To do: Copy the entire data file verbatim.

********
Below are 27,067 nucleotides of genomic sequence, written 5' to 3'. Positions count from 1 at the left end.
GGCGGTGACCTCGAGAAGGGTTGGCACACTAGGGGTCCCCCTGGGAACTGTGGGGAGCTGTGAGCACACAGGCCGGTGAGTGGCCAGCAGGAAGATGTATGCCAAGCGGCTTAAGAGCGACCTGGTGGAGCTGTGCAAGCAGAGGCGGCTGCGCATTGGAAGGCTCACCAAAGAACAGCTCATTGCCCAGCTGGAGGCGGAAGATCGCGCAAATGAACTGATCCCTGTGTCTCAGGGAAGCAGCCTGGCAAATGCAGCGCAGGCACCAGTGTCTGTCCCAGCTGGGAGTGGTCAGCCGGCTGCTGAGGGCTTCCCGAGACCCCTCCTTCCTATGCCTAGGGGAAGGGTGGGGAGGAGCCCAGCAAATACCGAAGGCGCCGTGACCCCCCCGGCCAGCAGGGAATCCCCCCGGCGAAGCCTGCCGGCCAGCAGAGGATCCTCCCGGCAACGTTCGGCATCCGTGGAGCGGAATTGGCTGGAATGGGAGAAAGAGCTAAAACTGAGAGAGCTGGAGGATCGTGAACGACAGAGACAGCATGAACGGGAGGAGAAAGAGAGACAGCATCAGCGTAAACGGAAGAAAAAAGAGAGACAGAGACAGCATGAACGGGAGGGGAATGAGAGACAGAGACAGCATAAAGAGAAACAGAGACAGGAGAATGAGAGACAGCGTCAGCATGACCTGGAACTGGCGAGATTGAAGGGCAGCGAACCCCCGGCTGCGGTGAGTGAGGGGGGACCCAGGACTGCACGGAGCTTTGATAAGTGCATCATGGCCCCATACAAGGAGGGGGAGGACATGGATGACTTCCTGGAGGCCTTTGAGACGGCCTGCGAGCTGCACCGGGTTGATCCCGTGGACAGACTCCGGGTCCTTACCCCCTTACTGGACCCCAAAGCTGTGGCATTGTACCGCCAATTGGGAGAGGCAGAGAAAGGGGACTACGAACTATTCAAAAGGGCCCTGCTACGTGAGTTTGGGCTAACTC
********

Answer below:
Below are 27,067 nucleotides of genomic sequence, written 5' to 3'. Positions count from 1 at the left end.
GGCGGTGACCTCGAGAAGGGTTGGCACACTAGGGGTCCCCCTGGGAACTGTGGGGAGCTGTGAGCACACAGGCCGGTGAGTGGCCAGCAGGAAGATGTATGCCAAGCGGCTTAAGAGCGACCTGGTGGAGCTGTGCAAGCAGAGGCGGCTGCGCATTGGAAGGCTCACCAAAGAACAGCTCATTGCCCAGCTGGAGGCGGAAGATCGCGCAAATGAACTGATCCCTGTGTCTCAGGGAAGCAGCCTGGCAAATGCAGCGCAGGCACCAGTGTCTGTCCCAGCTGGGAGTGGTCAGCCGGCTGCTGAGGGCTTCCCGAGACCCCTCCTTCCTATGCCTAGGGGAAGGGTGGGGAGGAGCCCAGCAAATACCGAAGGCGCCGTGACCCCCCCGGCCAGCAGGGAATCCCCCCGGCGAAGCCTGCCGGCCAGCAGAGGATCCTCCCGGCAACGTTCGGCATCCGTGGAGCGGAATTGGCTGGAATGGGAGAAAGAGCTAAAACTGAGAGAGCTGGAGGATCGTGAACGACAGAGACAGCATGAACGGGAGGAGAAAGAGAGACAGCATCAGCGTAAACGGAAGAAAAAAGAGAGACAGAGACAGCATGAACGGGAGGGGAATGAGAGACAGAGACAGCATAAAGAGAAACAGAGACAGGAGAATGAGAGACAGCGTCAGCATGACCTGGAACTGGCGAGATTGAAGGGCAGCGAACCCCCGGCTGCGGTGAGTGAGGGGGGACCCAGGACTGCACGGAGCTTTGATAAGTGCATCATGGCCCCATACAAGGAGGGGGAGGACATGGATGACTTCCTGGAGGCCTTTGAGACGGCCTGCGAGCTGCACCGGGTTGATCCCGTGGACAGACTCCGGGTCCTTACCCCCTTACTGGACCCCAAAGCTGTGGCATTGTACCGCCAATTGGGAGAGGCAGAGAAAGGGGACTACGAACTATTCAAAAGGGCCCTGCTACGTGAGTTTGGGCTAACTC